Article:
We had a property where the owners bought the home $30,000 below market pricing. They subsequently found an oil tank, which leaked, spent money to partially define the problem. (After spending $8,000 to define the issue, and it still wasn't defined they wanted to stop spending money). We didn't have our hands 100% wrapped around how large of an area was contaminated but based on what we had we informed them in writing remediation costs would exceed $150,000 based on incomplete data to date, additional testing would confirm a higher remediation budget. They attempted to sell the property but did not share our paperwork with potential buyers.
The listing stated: Property has a contaminated underground oil tank. Seller will not be responsible for clean up.
They did supply lab reports but without maps and a narrative it was like understanding hieroglyphs. Our office got over 34 different parties calling about this property. We had to dash the hopes of all parties by explaining they were not being supplied with all the data and the actual cost to remediate was not known. True story.
Not to be all doom and gloom, many, many tanks do not leak, but you don't hear about them. Our web site is not the only resource on the internet for this subject, and every site that has oil tank information is available to both buyers and sellers. Meaning both parties can understand the risk and both try and avoid it. Sellers downplay the tank or cross their arms and try and sell as is. Buyers, who are typically more naïve can get sucked into the rabbit hole.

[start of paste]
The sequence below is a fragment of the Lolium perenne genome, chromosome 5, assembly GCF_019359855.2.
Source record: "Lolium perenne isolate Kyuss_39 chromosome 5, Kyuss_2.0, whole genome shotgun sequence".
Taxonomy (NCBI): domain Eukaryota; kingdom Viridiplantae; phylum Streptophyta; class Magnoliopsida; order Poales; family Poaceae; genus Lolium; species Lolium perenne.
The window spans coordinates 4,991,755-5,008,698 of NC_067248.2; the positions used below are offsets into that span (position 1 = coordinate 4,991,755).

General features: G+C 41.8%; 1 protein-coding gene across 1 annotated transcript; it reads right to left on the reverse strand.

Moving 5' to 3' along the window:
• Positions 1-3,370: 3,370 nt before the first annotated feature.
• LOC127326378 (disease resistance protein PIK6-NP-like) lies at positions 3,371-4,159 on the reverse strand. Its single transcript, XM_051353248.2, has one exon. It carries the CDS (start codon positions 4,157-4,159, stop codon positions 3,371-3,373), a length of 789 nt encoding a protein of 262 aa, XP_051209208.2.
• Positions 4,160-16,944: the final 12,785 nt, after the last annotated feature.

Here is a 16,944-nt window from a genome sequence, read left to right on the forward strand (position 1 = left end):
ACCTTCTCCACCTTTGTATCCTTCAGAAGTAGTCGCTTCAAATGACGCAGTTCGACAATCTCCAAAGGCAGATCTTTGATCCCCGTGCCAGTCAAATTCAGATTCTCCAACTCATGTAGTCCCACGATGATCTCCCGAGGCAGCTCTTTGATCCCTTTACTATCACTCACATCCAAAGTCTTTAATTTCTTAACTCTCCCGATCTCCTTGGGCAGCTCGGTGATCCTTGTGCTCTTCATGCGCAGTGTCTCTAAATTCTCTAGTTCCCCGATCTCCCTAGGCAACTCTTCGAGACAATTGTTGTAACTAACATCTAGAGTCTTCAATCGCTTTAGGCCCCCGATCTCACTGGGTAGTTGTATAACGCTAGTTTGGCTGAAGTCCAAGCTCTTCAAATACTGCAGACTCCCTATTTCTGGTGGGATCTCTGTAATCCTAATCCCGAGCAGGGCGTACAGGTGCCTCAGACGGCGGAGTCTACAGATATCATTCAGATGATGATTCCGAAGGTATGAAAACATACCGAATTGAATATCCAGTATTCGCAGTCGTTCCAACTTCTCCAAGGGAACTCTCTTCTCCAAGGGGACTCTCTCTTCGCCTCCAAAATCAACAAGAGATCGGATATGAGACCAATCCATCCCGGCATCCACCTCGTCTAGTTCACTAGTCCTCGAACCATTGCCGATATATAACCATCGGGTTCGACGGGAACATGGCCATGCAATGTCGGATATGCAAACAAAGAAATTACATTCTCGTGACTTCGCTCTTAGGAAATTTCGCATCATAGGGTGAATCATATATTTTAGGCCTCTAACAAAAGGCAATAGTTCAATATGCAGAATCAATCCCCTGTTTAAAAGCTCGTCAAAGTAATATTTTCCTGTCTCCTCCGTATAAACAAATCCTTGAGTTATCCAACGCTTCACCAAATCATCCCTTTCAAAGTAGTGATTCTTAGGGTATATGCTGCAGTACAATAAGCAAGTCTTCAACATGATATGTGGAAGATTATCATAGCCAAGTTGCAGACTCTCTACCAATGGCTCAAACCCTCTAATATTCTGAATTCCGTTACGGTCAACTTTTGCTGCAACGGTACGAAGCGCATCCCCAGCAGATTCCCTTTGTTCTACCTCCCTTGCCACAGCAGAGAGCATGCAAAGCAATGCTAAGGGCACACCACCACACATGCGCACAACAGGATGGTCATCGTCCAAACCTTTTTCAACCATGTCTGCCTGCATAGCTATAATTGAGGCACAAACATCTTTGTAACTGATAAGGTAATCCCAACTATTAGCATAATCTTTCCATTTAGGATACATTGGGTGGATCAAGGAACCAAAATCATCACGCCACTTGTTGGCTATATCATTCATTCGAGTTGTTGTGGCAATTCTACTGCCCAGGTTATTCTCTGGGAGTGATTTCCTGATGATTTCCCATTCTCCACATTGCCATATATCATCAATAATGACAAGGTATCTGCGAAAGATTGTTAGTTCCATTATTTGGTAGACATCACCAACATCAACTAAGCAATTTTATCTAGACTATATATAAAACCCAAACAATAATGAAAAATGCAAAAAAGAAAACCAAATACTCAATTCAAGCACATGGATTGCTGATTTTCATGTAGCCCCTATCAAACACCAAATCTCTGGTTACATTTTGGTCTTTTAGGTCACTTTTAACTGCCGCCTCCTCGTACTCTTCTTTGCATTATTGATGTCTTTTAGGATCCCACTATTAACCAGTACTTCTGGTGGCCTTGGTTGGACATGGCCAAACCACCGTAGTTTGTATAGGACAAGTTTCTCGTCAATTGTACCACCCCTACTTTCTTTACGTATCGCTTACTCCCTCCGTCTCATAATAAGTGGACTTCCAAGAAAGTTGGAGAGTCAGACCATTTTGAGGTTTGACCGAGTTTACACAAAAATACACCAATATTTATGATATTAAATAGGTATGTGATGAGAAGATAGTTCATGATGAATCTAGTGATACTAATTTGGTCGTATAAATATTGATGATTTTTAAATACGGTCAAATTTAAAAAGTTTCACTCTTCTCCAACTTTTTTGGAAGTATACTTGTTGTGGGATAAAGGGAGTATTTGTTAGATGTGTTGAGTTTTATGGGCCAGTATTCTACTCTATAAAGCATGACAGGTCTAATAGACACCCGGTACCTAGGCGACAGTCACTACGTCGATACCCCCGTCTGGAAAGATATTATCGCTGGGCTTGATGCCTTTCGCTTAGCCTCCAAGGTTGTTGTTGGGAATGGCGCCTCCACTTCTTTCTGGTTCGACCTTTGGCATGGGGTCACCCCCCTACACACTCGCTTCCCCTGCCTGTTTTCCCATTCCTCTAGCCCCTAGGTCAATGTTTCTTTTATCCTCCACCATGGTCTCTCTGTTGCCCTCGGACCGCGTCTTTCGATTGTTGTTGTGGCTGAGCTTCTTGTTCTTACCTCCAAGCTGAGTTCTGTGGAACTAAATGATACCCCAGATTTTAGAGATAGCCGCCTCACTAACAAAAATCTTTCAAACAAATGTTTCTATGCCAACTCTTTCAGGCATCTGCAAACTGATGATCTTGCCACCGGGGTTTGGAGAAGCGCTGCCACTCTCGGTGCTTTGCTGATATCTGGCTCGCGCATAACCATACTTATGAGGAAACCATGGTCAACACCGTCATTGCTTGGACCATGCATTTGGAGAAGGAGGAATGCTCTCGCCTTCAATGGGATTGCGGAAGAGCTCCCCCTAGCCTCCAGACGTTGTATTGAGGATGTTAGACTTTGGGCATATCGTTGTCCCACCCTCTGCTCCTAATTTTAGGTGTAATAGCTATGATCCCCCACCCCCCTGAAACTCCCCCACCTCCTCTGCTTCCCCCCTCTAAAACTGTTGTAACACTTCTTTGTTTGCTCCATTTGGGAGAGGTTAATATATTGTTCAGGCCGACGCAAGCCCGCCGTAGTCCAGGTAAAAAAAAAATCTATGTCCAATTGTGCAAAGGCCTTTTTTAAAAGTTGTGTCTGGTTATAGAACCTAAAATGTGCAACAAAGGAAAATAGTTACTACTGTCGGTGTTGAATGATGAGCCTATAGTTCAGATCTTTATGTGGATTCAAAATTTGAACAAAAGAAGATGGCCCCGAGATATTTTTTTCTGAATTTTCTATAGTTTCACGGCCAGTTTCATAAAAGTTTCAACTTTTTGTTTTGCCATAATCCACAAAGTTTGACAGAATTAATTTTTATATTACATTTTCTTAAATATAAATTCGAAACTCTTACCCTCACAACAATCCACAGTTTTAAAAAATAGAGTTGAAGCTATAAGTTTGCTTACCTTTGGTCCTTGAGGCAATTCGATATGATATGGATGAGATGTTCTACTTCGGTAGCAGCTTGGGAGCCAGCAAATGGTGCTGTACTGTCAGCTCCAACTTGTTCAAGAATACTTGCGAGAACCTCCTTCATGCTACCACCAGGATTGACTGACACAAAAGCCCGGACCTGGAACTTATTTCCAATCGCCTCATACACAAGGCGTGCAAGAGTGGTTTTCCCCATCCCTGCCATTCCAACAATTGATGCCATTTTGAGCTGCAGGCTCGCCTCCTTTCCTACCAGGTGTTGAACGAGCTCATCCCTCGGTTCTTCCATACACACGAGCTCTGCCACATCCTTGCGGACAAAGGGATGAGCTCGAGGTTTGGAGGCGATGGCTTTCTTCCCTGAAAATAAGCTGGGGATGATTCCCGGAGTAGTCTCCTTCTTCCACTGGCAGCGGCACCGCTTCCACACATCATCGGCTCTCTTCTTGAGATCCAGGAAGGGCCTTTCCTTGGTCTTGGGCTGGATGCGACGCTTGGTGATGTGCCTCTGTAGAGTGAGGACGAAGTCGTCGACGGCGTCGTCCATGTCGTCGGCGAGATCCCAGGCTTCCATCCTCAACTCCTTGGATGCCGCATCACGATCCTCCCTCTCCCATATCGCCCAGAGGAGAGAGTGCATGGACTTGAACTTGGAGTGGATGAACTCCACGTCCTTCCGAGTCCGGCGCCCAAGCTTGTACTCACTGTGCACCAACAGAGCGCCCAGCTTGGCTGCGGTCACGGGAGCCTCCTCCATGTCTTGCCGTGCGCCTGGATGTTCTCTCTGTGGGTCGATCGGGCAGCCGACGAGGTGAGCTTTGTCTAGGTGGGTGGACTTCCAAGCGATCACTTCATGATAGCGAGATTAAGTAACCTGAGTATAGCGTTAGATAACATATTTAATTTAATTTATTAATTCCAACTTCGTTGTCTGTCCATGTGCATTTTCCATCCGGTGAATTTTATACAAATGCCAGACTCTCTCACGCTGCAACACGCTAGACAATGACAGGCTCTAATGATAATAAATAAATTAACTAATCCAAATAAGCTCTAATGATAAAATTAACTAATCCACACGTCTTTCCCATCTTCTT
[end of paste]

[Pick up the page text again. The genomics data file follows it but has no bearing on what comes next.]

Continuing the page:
Our general advice for a real estate transaction with an oil tank are easily summarized:
- If the property has an in use oil tank and its out of warranty (99%) are, remove tank & test soil with a report and replace tank. Replace tank or covert to another fuel source.
- Tank not being used and left in place. Remove tank & test soil with a report.
- Tank was filled in place previously but you have no testing data. (Sorry no exceptions, a signoff from the local municipality does not solve the problem of documenting if the tank didn't leak). Remove tank & test soil with a report.
Get the idea? The advice doesn't change: Remove tank & test soil with a report.
Removed Oil Tank Wild card.
You are going to come across a property where an oil tank was removed. And you are going to think you are done, its great news, no tank, YES. Well ask for the Tank Closure Report. Its a boring document but has been standard issue for over 30 years, to document that the tank did not leak. The report may have a different name but the theme is the same. A report that documents the tank was removed, laboratory soil testing was performed of the excavation and it contains a discussion of the lab results relative to soil standards. Depending on your State, the best lab results and conclusions will be below ZERO or will be below regulatory levels (permissible limits).
You will have this information 15% of the time from our experience.
The other 85%, you will get something that is not sufficient or nothing. Why? Did you not read every word up to this point? Owners don't want to find a problem, they don't want testing, they will deny they have a problem (Pin Holes people pin holes).
The below link takes you to more information regarding testing after a tank was removed.